UTMB study finds 30 percent of teens engage in sexting, experts urge parents to educate against the dangers

Desiree Lopez

A new UT study has found teens to be taking communication to another more sexual level, commonly referred to as “sexting.”

Researchers at the UT Medical Branch at Galveston reports nearly 30 percent of teenagers are engaging in sexting, the practice of sending nude pictures or explicit content via email or text. The study was led by assistant professor and women’s health expert Jeff Temple and published in the July issue of Archives of Pediatrics and Adolescent Medicine. The research found that teenage girls who engage in sexting are more likely to engage in risky sexual behaviors, such as having multiple partners or drinking before sex. In a statement, Temple said he hopes these findings encourage teen health care providers promote safe behaviors during sex.

“Pediatricians, policy makers, schools and parents have been handicapped by insufficient information about the nature and importance of teen sexting,” Temple said in the statement. “These findings shed new light on the public health importance of this increasingly common behavior, and we hope that the data contributes to improved adolescent health care.”

Temple also said existing laws punishing teens for engaging in sexting minimizes the severity and seriousness of sexual assault against minors.

Bill Albert, chief program officer with the National Campaign to Prevent Teen and Unplanned Pregnancy, said the reason youth are more likely to engage in these sexual activities is because of uncertainty between what is public and what is private.

“For a generation that has essentially grown up with texting, IMs and social media, the line between public and private behavior seems to be an increasingly blurry one,” Albert said. “What appears either [public or private] may seem like a gateway to real world behavior.”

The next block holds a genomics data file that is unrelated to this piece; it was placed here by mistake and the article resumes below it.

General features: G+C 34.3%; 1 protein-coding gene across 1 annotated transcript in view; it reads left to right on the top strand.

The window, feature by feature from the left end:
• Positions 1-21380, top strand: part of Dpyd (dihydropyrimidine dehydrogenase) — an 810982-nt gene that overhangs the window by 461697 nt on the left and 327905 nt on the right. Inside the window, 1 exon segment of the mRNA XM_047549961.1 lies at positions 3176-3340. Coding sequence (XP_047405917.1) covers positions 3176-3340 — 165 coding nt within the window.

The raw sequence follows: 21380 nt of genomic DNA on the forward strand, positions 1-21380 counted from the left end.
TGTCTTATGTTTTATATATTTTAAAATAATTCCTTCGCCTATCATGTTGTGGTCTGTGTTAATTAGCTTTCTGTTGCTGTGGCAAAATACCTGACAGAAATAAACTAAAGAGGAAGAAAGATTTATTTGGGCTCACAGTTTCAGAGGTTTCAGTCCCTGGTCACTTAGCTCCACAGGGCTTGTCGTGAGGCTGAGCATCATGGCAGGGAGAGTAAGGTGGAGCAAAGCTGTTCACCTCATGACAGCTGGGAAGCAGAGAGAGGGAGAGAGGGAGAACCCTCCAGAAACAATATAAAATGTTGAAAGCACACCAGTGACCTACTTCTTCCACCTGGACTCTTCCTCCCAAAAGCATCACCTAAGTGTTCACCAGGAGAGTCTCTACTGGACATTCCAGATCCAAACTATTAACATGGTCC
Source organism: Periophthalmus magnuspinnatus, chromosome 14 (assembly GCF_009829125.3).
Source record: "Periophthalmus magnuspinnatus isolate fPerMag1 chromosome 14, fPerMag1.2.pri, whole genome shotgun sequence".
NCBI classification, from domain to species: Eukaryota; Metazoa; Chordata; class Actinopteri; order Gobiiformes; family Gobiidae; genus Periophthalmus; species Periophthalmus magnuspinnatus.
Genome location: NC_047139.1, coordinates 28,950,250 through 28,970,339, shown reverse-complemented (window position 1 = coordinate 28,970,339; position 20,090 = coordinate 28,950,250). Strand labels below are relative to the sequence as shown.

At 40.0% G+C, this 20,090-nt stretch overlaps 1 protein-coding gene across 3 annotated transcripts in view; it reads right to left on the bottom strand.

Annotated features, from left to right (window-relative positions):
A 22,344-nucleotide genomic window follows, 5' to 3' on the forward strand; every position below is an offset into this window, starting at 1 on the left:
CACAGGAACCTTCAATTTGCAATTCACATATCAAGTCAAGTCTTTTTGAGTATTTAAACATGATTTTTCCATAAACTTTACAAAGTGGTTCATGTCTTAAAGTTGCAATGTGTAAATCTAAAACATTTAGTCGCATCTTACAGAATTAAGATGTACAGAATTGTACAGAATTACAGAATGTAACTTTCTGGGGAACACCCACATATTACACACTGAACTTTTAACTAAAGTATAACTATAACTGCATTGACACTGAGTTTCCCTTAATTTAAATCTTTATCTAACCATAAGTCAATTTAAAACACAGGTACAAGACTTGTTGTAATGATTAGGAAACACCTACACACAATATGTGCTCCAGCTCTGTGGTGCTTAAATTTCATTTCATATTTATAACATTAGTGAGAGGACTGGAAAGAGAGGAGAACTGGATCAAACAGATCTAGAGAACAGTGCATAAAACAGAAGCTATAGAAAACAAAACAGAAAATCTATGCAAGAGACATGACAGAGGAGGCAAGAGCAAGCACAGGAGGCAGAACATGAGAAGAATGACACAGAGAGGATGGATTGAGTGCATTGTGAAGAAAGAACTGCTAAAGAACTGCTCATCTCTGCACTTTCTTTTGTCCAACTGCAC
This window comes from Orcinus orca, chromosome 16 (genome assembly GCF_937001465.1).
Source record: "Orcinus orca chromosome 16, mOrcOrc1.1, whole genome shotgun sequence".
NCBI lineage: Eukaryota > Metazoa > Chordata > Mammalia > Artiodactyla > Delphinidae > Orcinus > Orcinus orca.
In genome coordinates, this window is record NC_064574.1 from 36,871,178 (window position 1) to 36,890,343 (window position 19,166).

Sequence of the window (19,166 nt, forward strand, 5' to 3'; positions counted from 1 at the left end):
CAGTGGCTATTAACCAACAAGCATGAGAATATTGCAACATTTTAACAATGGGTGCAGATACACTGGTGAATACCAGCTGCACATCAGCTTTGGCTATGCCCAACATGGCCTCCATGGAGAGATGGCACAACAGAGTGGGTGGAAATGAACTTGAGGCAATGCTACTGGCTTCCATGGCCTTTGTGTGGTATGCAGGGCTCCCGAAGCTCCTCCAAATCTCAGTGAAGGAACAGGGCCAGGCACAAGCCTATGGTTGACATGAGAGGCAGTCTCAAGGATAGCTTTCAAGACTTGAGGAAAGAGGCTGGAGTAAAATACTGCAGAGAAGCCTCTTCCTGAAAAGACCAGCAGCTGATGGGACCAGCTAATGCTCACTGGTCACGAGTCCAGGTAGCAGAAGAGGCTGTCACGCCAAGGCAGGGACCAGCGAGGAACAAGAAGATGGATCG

In 2008, a survey commissioned by the National Campaign to Prevent Teen and Unplanned Pregnancy and CosmoGirl.com reported results similar to the UTMB study, finding that 20 percent of teens overall have posted or received sexually suggestive emails or pictures electronically.

In addition, data from the national campaign finds that “sexting” among teens can now be seen as a doorway into palpable sexual acts. According to this study, 29 percent of teens believe exchanging sexually suggestive messages creates the obligation to “hook up,” or participate in sex.

Exercise science junior Elizabeth Diaz said the reason for this is the campus environment in addition to societal factors.

“I think we as students in a new environment are open to new opportunities and therefore open to more sexual acts,” Diaz said. “People are more sexual than they were back in the day, sexuality has kind of evolved.”

While young adults sending sexually suggestive content is frowned upon, Albert said teens sending sexually suggestive content was a crime until recently. Along with a felony conviction, Texas teens caught sexting would have had to register as sex offenders until they were 43.

The Texas Legislature recognized this form of punishment as severe in August 2011 and created a new policy meant to educate rather than punish those caught sending sexually explicit content. Beginning this year, teens caught sexting and their parents are required to attend a sexting education class meant to discourage sending sexually suggestive messages and inform them about the dangers of sexting.

Debbie Ratcliffe, Texas Education Agency spokeswoman said the implementation of this policy is up to the individual Texas school districts and will be integrated into already existing programs, if applicable.

“More than likely it will join the health class and possibly the technology classes to discuss the issues surrounding it,” Ratcliffe said. “There wouldn’t be a separate class just on this topic, it would become a part of an existing class.”

Chief Program Officer Albert said although the campaign is not a legal organization or an expert on legal affairs, education is better than a harsh punishment and parents should be the ones concerned about indiscrete behavior.

“Those who are concerned about too-early pregnancy and parenthood and STDs — parents, in particular — should be concerned about sexting and whether it is, in fact, a gateway to cause more hook-ups and sex,” Albert said. “The line between public and private is more grey than black and one of the 21st century challenges for parents is to help young people understand the difference between the two.”